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Adding elotuzumab to standard treatment for multiple myeloma significantly reduced the risk of disease progression
3 June 2015 • Author: Victoria White
The trial evaluated elotuzumab in combination with lenalidomide and dexamethasone (ELd) versus lenalidomide and dexamethasone alone (Ld) for the treatment of relapsed or refractory multiple myeloma. The study met its co-primary endpoints demonstrating superior progression-free survival (PFS) and overall response rate (ORR).
The ELd arm demonstrated a 30% reduction in the risk of disease progression or death compared to the Ld arm. The PFS rates in the ELd arm versus the Ld arm were 68% versus 57% at 1 year and 41% versus 27% at 2 years, respectively. A significant ORR also was observed with 79% in the ELd arm compared to 66% in the Ld arm. The safety profile was consistent with previously-reported studies and there were minimal incremental adverse events (AEs) with the addition of elotuzumab to lenalidomide and dexamethasone.
Adding elotuzumab to the standard treatment yielded an impressive reduction in the risk of disease progression
“Despite advances in treatment, multiple myeloma remains a largely incurable disease,” said lead author Sagar Lonial, M.D., chief medical officer of the Winship Cancer Institute of Emory University School of Medicine. “These ELOQUENT-2 data are significant because they show that adding elotuzumab to the standard treatment yielded an impressive reduction in the risk of disease progression, which was maintained over time, demonstrating the benefit of an immune-based approach in multiple myeloma.”
Results from the ELOQUENT-2 trial were presented at the 2015 American Society of Clinical Oncology (ASCO) Annual Meeting in Chicago.
Also presented in a poster session at ASCO were results from the Phase II study that evaluated elotuzumab in combination with bortezomib and dexamethasone (EBd) versus bortezomib and dexamethasone (Bd) alone in patients with relapsed or refractory multiple myeloma. Consistent with data from ELOQUENT-2, results from the Phase II study demonstrated a 28% reduction in the risk for disease progression or death in the EBd arm compared to Bd alone. One-year PFS rates were 39% for EBd versus 33% for Bd. One-year survival rates were 85% in the EBd arm versus 74% in the Bd arm.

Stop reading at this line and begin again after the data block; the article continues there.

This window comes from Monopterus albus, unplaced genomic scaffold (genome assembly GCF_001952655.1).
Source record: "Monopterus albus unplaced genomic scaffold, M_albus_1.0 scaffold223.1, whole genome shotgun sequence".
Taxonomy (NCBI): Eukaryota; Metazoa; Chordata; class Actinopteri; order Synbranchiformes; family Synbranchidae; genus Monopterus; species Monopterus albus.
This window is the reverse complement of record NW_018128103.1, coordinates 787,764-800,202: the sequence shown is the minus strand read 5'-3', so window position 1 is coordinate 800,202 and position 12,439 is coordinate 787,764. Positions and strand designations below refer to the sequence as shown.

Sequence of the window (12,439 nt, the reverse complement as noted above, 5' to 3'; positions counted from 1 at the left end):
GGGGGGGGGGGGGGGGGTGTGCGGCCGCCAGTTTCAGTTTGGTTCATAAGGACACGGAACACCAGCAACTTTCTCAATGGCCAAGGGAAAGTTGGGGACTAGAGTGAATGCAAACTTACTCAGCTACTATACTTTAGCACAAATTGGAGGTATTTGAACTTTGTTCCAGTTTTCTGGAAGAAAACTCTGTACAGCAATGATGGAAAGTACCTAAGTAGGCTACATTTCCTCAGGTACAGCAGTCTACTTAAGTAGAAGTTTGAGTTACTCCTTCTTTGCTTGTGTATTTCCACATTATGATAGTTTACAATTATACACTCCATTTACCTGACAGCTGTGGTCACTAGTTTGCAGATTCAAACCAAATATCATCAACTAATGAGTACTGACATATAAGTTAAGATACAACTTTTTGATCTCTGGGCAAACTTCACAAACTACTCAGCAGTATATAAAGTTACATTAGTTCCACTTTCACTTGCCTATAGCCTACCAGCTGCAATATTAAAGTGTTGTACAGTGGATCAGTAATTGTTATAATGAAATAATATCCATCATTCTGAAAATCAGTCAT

“These trials, which evaluated elotuzumab in combination with either an IMiD or a proteasome inhibitor, demonstrated that elotuzumab, an immunostimulatory antibody, has the potential to be a new modality for the treatment of multiple myeloma,” said Michael Giordano, senior vice president, Head of Development, Oncology, Bristol-Myers Squibb. “Bristol-Myers Squibb continues to make great progress toward delivering on our commitment to expand the role of immunotherapy into hematologic malignancies, such as multiple myeloma. We look forward to continued follow-up of the ELOQUENT-2 trial as we know improvement in long-term outcomes, including survival, is critical for patients.”
Multiple myeloma is a blood cancer that develops in the bone marrow. It occurs when a plasma cell, a type of cell in the soft centre of bone marrow, becomes cancerous and multiplies uncontrollably. Despite advances in multiple myeloma treatment over the last decade, only 45% of patients have a 5-year survival rate. It is estimated that annually, more than 114,200 new cases of multiple myeloma are diagnosed and more than 79,000 people die from the disease globally.
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